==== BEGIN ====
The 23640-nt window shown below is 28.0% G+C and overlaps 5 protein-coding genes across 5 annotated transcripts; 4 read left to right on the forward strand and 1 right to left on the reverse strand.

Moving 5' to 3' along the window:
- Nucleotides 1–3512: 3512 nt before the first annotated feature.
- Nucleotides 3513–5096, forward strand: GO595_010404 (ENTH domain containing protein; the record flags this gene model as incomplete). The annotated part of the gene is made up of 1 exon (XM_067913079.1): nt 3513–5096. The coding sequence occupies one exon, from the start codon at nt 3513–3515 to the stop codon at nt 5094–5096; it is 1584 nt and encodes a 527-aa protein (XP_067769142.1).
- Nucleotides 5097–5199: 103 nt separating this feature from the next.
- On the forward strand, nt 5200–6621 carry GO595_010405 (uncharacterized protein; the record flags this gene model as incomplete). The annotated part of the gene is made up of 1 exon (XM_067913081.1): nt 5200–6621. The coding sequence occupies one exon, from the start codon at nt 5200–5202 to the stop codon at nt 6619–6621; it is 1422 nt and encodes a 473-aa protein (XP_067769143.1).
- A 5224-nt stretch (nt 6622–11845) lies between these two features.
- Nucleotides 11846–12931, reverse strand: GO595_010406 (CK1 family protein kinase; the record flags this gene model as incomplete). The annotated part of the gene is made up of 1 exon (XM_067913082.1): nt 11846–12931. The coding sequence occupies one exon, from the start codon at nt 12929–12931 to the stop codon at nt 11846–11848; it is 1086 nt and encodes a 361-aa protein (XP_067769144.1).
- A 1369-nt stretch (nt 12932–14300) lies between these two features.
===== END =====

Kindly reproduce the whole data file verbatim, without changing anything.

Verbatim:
The 23640-nt window shown below is 28.0% G+C and overlaps 5 protein-coding genes across 5 annotated transcripts; 4 read left to right on the forward strand and 1 right to left on the reverse strand.

Moving 5' to 3' along the window:
- Nucleotides 1–3512: 3512 nt before the first annotated feature.
- Nucleotides 3513–5096, forward strand: GO595_010404 (ENTH domain containing protein; the record flags this gene model as incomplete). The annotated part of the gene is made up of 1 exon (XM_067913079.1): nt 3513–5096. The coding sequence occupies one exon, from the start codon at nt 3513–3515 to the stop codon at nt 5094–5096; it is 1584 nt and encodes a 527-aa protein (XP_067769142.1).
- Nucleotides 5097–5199: 103 nt separating this feature from the next.
- On the forward strand, nt 5200–6621 carry GO595_010405 (uncharacterized protein; the record flags this gene model as incomplete). The annotated part of the gene is made up of 1 exon (XM_067913081.1): nt 5200–6621. The coding sequence occupies one exon, from the start codon at nt 5200–5202 to the stop codon at nt 6619–6621; it is 1422 nt and encodes a 473-aa protein (XP_067769143.1).
- A 5224-nt stretch (nt 6622–11845) lies between these two features.
- Nucleotides 11846–12931, reverse strand: GO595_010406 (CK1 family protein kinase; the record flags this gene model as incomplete). The annotated part of the gene is made up of 1 exon (XM_067913082.1): nt 11846–12931. The coding sequence occupies one exon, from the start codon at nt 12929–12931 to the stop codon at nt 11846–11848; it is 1086 nt and encodes a 361-aa protein (XP_067769144.1).
- A 1369-nt stretch (nt 12932–14300) lies between these two features.